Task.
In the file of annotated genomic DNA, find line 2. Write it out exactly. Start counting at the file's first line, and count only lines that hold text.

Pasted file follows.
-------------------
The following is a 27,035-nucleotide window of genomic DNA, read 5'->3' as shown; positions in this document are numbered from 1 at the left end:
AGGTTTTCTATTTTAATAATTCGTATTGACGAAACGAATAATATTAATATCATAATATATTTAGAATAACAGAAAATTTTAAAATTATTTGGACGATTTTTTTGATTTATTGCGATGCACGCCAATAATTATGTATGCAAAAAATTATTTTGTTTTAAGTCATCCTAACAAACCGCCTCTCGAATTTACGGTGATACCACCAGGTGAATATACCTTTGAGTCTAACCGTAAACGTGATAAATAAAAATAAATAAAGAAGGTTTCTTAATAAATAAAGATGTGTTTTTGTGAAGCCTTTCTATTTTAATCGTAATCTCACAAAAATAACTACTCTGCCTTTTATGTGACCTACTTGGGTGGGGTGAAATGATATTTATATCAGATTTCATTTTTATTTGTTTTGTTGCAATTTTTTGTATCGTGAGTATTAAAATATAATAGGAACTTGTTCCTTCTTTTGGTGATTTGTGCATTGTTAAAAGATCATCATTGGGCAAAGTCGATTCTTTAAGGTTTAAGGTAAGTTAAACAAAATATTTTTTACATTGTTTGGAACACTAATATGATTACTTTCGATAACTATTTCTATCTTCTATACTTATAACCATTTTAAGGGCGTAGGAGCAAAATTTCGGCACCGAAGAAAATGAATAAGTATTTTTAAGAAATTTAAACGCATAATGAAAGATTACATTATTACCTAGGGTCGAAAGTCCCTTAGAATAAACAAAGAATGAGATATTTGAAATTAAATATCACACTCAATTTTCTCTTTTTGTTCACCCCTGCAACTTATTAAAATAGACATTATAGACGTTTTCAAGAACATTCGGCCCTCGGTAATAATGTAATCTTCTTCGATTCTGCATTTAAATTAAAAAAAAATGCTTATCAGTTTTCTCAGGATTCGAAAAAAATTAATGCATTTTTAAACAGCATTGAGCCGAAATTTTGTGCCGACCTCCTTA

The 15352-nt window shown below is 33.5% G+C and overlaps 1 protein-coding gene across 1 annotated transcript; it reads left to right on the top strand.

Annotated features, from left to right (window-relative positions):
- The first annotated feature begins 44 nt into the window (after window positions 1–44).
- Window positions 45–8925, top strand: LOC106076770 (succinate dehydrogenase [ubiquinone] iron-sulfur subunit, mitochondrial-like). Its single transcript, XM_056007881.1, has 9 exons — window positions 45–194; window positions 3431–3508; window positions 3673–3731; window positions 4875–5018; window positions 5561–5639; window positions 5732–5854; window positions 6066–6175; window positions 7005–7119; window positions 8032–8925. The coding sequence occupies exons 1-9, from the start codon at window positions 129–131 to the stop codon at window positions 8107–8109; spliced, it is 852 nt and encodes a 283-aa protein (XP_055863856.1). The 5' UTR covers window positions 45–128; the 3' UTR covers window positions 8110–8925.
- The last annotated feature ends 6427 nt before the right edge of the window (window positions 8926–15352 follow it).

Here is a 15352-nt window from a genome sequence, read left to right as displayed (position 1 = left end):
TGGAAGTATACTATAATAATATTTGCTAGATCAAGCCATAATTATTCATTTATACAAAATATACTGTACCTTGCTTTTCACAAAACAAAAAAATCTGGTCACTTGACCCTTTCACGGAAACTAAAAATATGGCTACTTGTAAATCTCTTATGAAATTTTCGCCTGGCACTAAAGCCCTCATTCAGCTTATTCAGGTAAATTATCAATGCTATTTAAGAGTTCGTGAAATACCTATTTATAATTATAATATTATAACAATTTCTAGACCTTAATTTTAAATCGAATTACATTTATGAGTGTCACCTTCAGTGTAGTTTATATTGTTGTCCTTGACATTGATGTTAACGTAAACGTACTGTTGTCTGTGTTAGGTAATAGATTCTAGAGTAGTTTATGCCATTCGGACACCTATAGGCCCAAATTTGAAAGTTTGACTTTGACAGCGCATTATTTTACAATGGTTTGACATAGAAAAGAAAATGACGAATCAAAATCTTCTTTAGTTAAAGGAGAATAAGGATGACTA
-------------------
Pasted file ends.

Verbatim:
AGGTTTTCTATTTTAATAATTCGTATTGACGAAACGAATAATATTAATATCATAATATATTTAGAATAACAGAAAATTTTAAAATTATTTGGACGATTTTTTTGATTTATTGCGATGCACGCCAATAATTATGTATGCAAAAAATTATTTTGTTTTAAGTCATCCTAACAAACCGCCTCTCGAATTTACGGTGATACCACCAGGTGAATATACCTTTGAGTCTAACCGTAAACGTGATAAATAAAAATAAATAAAGAAGGTTTCTTAATAAATAAAGATGTGTTTTTGTGAAGCCTTTCTATTTTAATCGTAATCTCACAAAAATAACTACTCTGCCTTTTATGTGACCTACTTGGGTGGGGTGAAATGATATTTATATCAGATTTCATTTTTATTTGTTTTGTTGCAATTTTTTGTATCGTGAGTATTAAAATATAATAGGAACTTGTTCCTTCTTTTGGTGATTTGTGCATTGTTAAAAGATCATCATTGGGCAAAGTCGATTCTTTAAGGTTTAAGGTAAGTTAAACAAAATATTTTTTACATTGTTTGGAACACTAATATGATTACTTTCGATAACTATTTCTATCTTCTATACTTATAACCATTTTAAGGGCGTAGGAGCAAAATTTCGGCACCGAAGAAAATGAATAAGTATTTTTAAGAAATTTAAACGCATAATGAAAGATTACATTATTACCTAGGGTCGAAAGTCCCTTAGAATAAACAAAGAATGAGATATTTGAAATTAAATATCACACTCAATTTTCTCTTTTTGTTCACCCCTGCAACTTATTAAAATAGACATTATAGACGTTTTCAAGAACATTCGGCCCTCGGTAATAATGTAATCTTCTTCGATTCTGCATTTAAATTAAAAAAAAATGCTTATCAGTTTTCTCAGGATTCGAAAAAAATTAATGCATTTTTAAACAGCATTGAGCCGAAATTTTGTGCCGACCTCCTTA